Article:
WC: There was this one day that the schedule had changed or something, and we realized that we needed the Mrs. Redking suit on the location after the big truck had already left. The lead foam construction person was Lynette Johnson, and she was driving this little compact car at the time. She managed to stuff most of that giant suit into that little car and drive it out there. A lot of it was hanging out the back. It looked pretty funny. But that is her story.

BH: The year 1993 also saw the debut of Mighty Morphin Power Rangers, which incorporated the fight scenes from Japanese Super Sentai shows. How did you get the job working on it, and what did you do on the show?

WC: The show had been around for a while by the time I got involved. The local suit construction had passed to Connor McCullagh. He knew me from a couple of other shows and called me up. I was not there long. I mechanized the eyes and mouth for Goldar and a few minor creatures then moved on.

Goldar prepares for his closeup. Photo © Wes Caefer.

BH: What can you tell me about your work on Mighty Morphin Power Rangers: The Movie in 1995?

WC: I was at John Criswell’s shop working on Theodore Rex when he got the Power Rangers movie at the same time. I got to mechanize a couple of the heads for that. A pig-faced thing named Mordant and an elephant-looking guy. Luke Khanlian was doing the new improved Goldar head and could not figure out the eye color. Oddly enough, I had done them for the series and showed him what I did.

BH: You also worked on TriStar’s Godzilla (1998). How did that opportunity come about?

WC: Godzilla was going on at the same time some other big shows were happening (Mighty Joe Young, for one). There was a big demand for mechanics at the time, and I had been around for a while by this time, plus a number of the mechanics there had worked with me on Mimic. I was coming to the end of (Teenage) Mutant Ninja Turtles the TV series when I got the call. The Chiodo Bros. graciously let me work longer hours and weekends to finish my duties for Turtles so I could start on Godzilla on time.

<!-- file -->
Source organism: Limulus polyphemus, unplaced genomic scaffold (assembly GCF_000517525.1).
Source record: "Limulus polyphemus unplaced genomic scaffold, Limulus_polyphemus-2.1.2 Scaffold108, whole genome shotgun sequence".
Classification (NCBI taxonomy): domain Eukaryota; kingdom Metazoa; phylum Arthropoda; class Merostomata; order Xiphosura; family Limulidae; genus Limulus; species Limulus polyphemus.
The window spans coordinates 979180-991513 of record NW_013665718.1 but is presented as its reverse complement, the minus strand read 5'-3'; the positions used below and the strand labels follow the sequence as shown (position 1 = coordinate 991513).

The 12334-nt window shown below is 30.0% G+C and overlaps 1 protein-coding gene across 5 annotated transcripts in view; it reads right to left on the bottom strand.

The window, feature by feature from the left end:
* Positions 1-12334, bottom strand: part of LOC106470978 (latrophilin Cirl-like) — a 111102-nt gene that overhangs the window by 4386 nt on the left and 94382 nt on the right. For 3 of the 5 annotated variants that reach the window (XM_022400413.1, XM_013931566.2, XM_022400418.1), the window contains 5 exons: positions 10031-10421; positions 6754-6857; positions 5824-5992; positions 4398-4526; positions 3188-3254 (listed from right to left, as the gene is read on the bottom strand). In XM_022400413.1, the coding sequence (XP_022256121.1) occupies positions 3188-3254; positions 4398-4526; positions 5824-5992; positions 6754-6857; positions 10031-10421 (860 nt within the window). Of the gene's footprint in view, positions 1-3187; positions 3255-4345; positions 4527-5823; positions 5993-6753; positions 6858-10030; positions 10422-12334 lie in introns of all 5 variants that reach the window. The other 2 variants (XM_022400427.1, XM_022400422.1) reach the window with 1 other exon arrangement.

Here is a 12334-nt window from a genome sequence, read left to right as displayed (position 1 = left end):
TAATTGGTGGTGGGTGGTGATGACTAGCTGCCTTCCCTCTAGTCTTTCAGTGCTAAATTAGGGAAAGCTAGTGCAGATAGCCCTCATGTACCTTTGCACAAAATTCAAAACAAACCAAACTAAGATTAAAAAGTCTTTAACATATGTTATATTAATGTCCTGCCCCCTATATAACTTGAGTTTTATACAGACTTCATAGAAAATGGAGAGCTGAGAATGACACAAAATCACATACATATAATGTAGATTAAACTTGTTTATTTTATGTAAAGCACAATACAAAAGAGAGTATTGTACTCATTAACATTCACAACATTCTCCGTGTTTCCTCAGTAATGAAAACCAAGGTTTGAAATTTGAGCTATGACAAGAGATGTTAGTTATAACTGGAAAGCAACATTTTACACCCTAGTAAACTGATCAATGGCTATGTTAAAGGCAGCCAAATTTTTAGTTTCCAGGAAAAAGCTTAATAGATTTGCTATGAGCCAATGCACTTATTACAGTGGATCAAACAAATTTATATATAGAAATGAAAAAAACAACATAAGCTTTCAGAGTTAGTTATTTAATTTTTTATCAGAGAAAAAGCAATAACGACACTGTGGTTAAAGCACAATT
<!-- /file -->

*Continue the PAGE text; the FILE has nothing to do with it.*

BH: What were your responsibilities there?

WC: Tongues and toenails! That was what I got to design, build, and install by myself. As part of the team, I assembled the eyes that Scott Oshita had designed and spent about a week sitting in the large scale animatronic’s mouth installing those and my tongue and the sniffing mech that Luke Khanlian had made. Made remote operated tails with Rob Capwell and helped Dave Kindlon get the beautiful designs from the computer into the real world.

A tongue fit for a kaiju king. Photo © Wes Caefer.

BH: What was it like working with the others in the SFX crew?

WC: That was one of the cooler things about the show. Here I am with a “who’s who” of FX. Some of these people were names I had been reading about since childhood but never thought I would meet. Now I’m working next to Steve Wang and Craig Reardon and people like that.

BH: Can you tell me any stories from the set?

WC: I remember Tim Ralston made this amazing, all-hydraulic Babyzilla, and we used that to knock into the elevator door in the stadium. The door was supposed to stop it, but Tim’s Baby was steel and hydraulic and had power to spare. It just obliterated the doors.

BH: To wrap up, would you like to say any final comments?

WC: What can I say? I am extraordinarily fortunate to get paid to do something I love doing. I get to hang out with talented people that I respect and admire and work on films that are as much fun to make as they are to watch.